Ground breaking will probably be in late January or early February, 2010.

Things to do Tonight

October 16, 2007

There is too much going on.

Over the Mountain Democrats are hosting a forum tonight to discuss our outdated state constitution and what to do about it. They have even invited republicans to join in the discussion.

Constitutional Reform: The Next Generation
A Forum to Evaluate the Best Methods for Reforming an Unjust & Outdated Document
Tuesday, October 16, 2007, 6:30pm
Linn-Henley Lecture Hall, Birmingham Botanical Gardens

Keynote Address by…Albert P. Brewer, Jr., Governor of the State of Alabama, 1968-70

Followed by a Panel Discussion including…Former Governor Brewer, Rep. Paul DeMarco, Lynn Douglas, Board President, Alabama ARISE, Gary Palmer, President, Alabama Policy Institute, Lenora Pate, Shareholder, Sirote & Permutt, Co-Chair, Alabama Citizens for Constitutional Reform, Inc.

I am pretty sure that everyone who reads this blog believes constitutional reform is crucial, and I don’t need to convince you of that. But finding a solution has been difficult because there are powerful entities that want to hold on to the outdated racist and class based document. You know who they are.

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The Bessemer Historical Homeowners Association is meeting tonight at 7:00 at The Bentley House, built in 1928, and home of Jason Kirby and Benjamin Faucher. This is an important meeting, at which the nominating committee will announce it’s choices for next years officers, plus we will get to see the house which was added to the Jefferson County Historical register earlier this year. You can see the house at the above link. Blogger picture uploading is not working today.

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Finally, the final meeting of Auburn students and those wishing to bring life back to downtown Bessemer is tonight, 6:30 to 8:00, at the Foundry sanctuary, formerly First Baptist Church of Bessemer. At the last meeting the students presented preliminary ideas, and received comments from citizens and business owners, and now they share their final ideas. Restoring downtown is important if Bessemer is to retain its identity and have a future as anything more than a place to get your car tag and pistol permit. Here is an example of the groups work, and how it is being used to improve the downtown area in Fairfield.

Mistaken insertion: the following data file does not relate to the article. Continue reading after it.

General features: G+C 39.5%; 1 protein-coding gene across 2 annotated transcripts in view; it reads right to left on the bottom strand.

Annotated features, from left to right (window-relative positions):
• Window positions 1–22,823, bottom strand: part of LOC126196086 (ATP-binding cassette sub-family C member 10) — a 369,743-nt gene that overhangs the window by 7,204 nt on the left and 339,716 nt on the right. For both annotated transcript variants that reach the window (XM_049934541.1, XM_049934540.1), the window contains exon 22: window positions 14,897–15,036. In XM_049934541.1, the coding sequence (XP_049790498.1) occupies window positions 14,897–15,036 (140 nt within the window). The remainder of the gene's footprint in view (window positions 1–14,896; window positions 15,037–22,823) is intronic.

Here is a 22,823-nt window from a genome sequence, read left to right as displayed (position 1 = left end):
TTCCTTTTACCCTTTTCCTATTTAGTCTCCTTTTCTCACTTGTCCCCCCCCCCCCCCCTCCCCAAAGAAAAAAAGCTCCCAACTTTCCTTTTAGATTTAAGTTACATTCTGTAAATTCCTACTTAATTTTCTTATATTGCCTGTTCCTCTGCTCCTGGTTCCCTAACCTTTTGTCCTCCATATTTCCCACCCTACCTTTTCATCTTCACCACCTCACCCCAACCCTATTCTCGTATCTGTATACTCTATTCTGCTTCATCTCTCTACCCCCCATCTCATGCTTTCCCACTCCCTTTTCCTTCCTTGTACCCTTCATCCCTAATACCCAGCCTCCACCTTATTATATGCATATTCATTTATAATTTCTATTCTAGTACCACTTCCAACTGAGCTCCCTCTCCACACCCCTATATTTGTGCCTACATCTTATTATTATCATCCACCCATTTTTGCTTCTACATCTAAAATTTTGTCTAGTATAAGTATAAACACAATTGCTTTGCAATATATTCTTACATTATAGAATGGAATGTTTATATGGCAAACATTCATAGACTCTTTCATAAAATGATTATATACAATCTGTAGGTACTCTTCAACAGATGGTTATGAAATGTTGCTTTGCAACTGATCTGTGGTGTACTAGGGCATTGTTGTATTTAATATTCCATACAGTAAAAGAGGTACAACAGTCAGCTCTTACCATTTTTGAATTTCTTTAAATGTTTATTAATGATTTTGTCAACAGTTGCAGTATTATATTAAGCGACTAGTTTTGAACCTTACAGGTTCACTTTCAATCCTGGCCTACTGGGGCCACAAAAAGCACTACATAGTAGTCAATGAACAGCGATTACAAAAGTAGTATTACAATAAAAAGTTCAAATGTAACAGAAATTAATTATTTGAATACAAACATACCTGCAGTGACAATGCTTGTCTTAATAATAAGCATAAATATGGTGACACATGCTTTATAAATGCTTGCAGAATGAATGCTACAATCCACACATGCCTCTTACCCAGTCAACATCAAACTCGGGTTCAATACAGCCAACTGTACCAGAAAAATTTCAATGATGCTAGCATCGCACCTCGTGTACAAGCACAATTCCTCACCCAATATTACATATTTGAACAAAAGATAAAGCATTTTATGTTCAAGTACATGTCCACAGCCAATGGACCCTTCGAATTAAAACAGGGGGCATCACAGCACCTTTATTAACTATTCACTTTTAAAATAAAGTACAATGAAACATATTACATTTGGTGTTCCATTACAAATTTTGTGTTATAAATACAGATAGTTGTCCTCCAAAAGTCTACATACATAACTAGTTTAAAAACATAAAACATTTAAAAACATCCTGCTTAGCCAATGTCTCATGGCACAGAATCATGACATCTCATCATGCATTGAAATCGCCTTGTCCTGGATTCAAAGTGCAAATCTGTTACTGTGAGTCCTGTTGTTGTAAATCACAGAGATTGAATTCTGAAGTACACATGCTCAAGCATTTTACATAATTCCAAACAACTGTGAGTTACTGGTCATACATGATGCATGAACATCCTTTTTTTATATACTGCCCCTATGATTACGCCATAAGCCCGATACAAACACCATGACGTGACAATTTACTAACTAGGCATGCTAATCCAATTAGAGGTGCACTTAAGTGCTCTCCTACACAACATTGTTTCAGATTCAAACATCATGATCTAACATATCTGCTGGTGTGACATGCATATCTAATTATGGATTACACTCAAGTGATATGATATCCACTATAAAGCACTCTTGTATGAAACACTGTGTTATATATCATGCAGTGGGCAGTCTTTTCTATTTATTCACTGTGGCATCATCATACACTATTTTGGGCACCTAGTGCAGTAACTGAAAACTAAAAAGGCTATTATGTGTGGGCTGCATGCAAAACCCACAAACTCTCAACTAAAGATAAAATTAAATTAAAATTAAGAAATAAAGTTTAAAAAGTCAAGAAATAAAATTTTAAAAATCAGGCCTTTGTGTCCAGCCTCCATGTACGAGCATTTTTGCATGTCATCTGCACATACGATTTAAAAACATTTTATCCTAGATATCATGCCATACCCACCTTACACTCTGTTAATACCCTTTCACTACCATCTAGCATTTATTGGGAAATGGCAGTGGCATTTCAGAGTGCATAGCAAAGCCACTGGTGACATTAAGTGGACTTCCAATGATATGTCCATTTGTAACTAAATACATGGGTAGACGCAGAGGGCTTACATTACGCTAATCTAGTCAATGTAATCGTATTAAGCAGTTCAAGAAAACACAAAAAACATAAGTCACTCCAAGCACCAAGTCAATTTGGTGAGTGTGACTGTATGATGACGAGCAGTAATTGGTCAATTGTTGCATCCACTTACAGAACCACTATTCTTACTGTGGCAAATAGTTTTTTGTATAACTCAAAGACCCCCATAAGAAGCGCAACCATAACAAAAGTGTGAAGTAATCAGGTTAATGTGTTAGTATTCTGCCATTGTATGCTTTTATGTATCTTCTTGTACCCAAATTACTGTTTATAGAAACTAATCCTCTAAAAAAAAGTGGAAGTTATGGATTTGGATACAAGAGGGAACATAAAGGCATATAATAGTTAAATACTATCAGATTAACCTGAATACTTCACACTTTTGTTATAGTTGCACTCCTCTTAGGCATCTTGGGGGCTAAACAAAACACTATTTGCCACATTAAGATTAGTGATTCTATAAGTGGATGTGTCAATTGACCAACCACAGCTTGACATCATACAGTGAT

*******************************************

All three of these are important and interesting events. We all have different interests and priorities and committments, but we should all be involved and attend one of these.

>Things to do Tonight

October 16, 2007

>There is too much going on.

Over the Mountain Democrats are hosting a forum tonight to discuss our outdated state constitution and what to do about it. They have even invited republicans to join in the discussion.

Constitutional Reform: The Next Generation
A Forum to Evaluate the Best Methods for Reforming an Unjust & Outdated Document
Tuesday, October 16, 2007, 6:30pm
Linn-Henley Lecture Hall, Birmingham Botanical Gardens

Keynote Address by…Albert P. Brewer, Jr., Governor of the State of Alabama, 1968-70

Followed by a Panel Discussion including…Former Governor Brewer, Rep. Paul DeMarco, Lynn Douglas, Board President, Alabama ARISE, Gary Palmer, President, Alabama Policy Institute, Lenora Pate, Shareholder, Sirote & Permutt, Co-Chair, Alabama Citizens for Constitutional Reform, Inc.

I am pretty sure that everyone who reads this blog believes constitutional reform is crucial, and I don’t need to convince you of that. But finding a solution has been difficult because there are powerful entities that want to hold on to the outdated racist and class based document. You know who they are.

******************************************

The Bessemer Historical Homeowners Association is meeting tonight at 7:00 at The Bentley House, built in 1928, and home of Jason Kirby and Benjamin Faucher. This is an important meeting, at which the nominating committee will announce it’s choices for next years officers, plus we will get to see the house which was added to the Jefferson County Historical register earlier this year. You can see the house at the above link. Blogger picture uploading is not working today.

******************************************

Finally, the final meeting of Auburn students and those wishing to bring life back to downtown Bessemer is tonight, 6:30 to 8:00, at the Foundry sanctuary, formerly First Baptist Church of Bessemer. At the last meeting the students presented preliminary ideas, and received comments from citizens and business owners, and now they share their final ideas. Restoring downtown is important if Bessemer is to retain its identity and have a future as anything more than a place to get your car tag and pistol permit. Here is an example of the groups work, and how it is being used to improve the downtown area in Fairfield.

*******************************************

All three of these are important and interesting events. We all have different interests and priorities and committments, but we should all be involved and attend one of these.